I don’t think there’s anything in the world that I like me more than a good steak.
Personally, I think steaks are at their best in the summertime when you can throw them on the outdoor grill over really, REALLY high heat and get some super nice charred grill marks on them, as well as infuse them with this great distinctive smokey, charcoal flavor that only a grill can confer.
But, something has to be said for a nice crusted steak, too.
You know, the kind of steak that you cook in a scorching hot good ole cast iron skillet, in a generous amount of extremely hot fat, which produces a beautiful crispy golden crust and gives the meat a rich buttery flavor.
To successfully cook such a steak can sometimes be tricky, though, and more often than not will result in setting off the fire alarm. Well, unless you have a very good range hood, which unfortunately, I don’t. So the alarm goes off a lot. Oh, the annoyance, I tell you! Especially when you’re trying to take pictures, you know!
But I say this high- pitched-mega-decibel-producing disturbance is a very small price to pay in exchange for this beautiful meal in your plate…
First off, you need a beautiful piece of beef meat that’s at least 3/4″ thick. Any thinner than that and it’ll be cooked all the way trough before you even have a chance to work on that crust.
I used a strip steak here, but you could use your own favorite grilling cut, preferably boneless.
Make sure that your piece of meat is nice and DRY, and I do mean DRY, otherwise, it’ll send hot oil splattering all over the place as soon as it hits the hot pan, and then it’ll boil on you and will never form that crust we’re looking for. I like to let my steak air dry in the fridge overnight, but if you’re in a pinch, just make sure you pat it real dry before to apply your seasoning.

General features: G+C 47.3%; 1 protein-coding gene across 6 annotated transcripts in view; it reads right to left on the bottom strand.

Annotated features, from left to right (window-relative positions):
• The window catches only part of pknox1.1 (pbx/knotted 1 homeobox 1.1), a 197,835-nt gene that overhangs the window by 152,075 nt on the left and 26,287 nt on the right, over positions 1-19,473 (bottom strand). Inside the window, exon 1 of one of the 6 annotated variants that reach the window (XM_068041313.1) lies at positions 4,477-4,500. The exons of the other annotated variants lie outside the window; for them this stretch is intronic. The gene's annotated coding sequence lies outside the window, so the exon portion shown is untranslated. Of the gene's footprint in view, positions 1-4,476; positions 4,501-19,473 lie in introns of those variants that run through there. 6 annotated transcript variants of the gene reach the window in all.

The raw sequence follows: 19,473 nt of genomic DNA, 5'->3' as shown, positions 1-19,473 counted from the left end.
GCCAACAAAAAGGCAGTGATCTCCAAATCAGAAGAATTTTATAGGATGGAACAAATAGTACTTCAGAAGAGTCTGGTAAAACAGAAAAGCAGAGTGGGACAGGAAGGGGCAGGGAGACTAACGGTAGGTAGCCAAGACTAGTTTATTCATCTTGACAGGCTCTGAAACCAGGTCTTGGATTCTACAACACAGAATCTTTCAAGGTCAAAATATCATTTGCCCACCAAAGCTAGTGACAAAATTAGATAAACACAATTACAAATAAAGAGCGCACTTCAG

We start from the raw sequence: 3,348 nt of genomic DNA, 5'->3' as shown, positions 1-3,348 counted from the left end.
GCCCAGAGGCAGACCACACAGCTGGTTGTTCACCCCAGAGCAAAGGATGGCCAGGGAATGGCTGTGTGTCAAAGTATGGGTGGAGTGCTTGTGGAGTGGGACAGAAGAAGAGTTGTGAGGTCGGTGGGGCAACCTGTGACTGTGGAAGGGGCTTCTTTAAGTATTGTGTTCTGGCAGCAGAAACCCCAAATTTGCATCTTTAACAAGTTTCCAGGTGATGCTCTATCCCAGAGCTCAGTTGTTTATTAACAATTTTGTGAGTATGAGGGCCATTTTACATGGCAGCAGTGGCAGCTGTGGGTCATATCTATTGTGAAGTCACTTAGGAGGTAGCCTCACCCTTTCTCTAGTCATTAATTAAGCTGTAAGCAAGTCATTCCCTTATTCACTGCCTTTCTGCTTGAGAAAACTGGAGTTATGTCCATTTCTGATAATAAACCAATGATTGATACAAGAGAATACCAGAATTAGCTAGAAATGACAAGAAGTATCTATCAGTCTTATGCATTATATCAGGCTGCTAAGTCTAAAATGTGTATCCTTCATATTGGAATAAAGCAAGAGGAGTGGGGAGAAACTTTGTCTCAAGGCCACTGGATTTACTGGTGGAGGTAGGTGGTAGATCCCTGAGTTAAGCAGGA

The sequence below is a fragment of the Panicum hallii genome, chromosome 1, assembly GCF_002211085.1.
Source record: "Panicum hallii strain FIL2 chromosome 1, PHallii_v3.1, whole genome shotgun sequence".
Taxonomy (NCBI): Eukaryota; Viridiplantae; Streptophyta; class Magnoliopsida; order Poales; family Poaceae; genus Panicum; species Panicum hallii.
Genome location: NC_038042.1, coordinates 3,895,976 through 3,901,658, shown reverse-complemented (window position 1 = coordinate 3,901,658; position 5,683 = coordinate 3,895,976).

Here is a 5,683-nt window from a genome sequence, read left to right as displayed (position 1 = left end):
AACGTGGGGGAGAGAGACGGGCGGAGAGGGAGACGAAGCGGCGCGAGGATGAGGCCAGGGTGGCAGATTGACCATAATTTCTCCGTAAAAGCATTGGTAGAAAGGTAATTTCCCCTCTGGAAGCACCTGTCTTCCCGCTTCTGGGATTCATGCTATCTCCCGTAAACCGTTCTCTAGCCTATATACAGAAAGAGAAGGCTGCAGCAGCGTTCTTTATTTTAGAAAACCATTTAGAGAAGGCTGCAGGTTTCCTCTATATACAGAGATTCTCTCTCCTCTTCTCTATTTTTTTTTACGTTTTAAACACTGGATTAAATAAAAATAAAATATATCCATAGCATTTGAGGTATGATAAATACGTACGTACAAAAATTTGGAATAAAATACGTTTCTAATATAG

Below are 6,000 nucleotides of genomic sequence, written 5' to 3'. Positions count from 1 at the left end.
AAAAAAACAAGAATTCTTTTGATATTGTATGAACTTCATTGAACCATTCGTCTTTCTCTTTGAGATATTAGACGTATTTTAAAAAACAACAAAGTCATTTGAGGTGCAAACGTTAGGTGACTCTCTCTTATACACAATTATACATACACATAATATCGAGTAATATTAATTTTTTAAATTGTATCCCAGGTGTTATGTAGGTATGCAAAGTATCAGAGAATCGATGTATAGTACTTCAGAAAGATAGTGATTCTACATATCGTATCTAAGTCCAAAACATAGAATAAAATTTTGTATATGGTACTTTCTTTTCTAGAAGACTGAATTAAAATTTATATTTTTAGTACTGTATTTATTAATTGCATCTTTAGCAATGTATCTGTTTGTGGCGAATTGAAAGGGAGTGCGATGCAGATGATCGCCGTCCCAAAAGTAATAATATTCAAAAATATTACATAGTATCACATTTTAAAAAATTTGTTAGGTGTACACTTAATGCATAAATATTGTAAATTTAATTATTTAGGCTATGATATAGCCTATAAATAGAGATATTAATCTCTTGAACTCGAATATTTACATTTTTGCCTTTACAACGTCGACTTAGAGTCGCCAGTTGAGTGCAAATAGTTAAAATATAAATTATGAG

Speaking of which, I tend to stick with simple salt and pepper, and I prefer to use the coarse variety. Spices tend to burn at such high temperatures and besides, I like to be able to taste my beef.
Ah, before you start, make sure you have all your ingredients ready. A good steak waits for no one! So shave your Brussels sprouts ahead of time.
The most efficient way to get this done is with the slicing disc of your food processor. It’ll go through pounds of them in mere seconds!
And you know what? While you’re at it, you might as well make some extra: shaved Brussels sprout cook so rapidly, having them ready and on hand is just the best. You can whip up a delicious side in just a couple of seconds. Simply throw a handful in a hot pan and quickly saute them in a little bit of ghee or coconut oil. So good, it’ll no doubt become a regular!
So back to our meat… We got our pan really nice and hot, melted our fat and threw in our steak.
Rule number one: DO NOT MOVE YOUR PIECE OF MEAT AROUND. Just set it in the pan and leave it be while that crust is forming.
What you will want to do, though, is baste your steak with the hot fat. This will help cook it more gently but more importantly, it will help cook it from both sides simultaneously, so you can have a beautiful crust on the exterior and avoid having completely raw and cold meat on the interior
Notice how the meat sort of instantly cooked where the fat landed? Oh, and sorry about the blurry spoon: no, you’re not seeing double and you haven’t had too much to drink. Looks like the movement was just too much for my camera to handle. This picture was taken in low light conditions…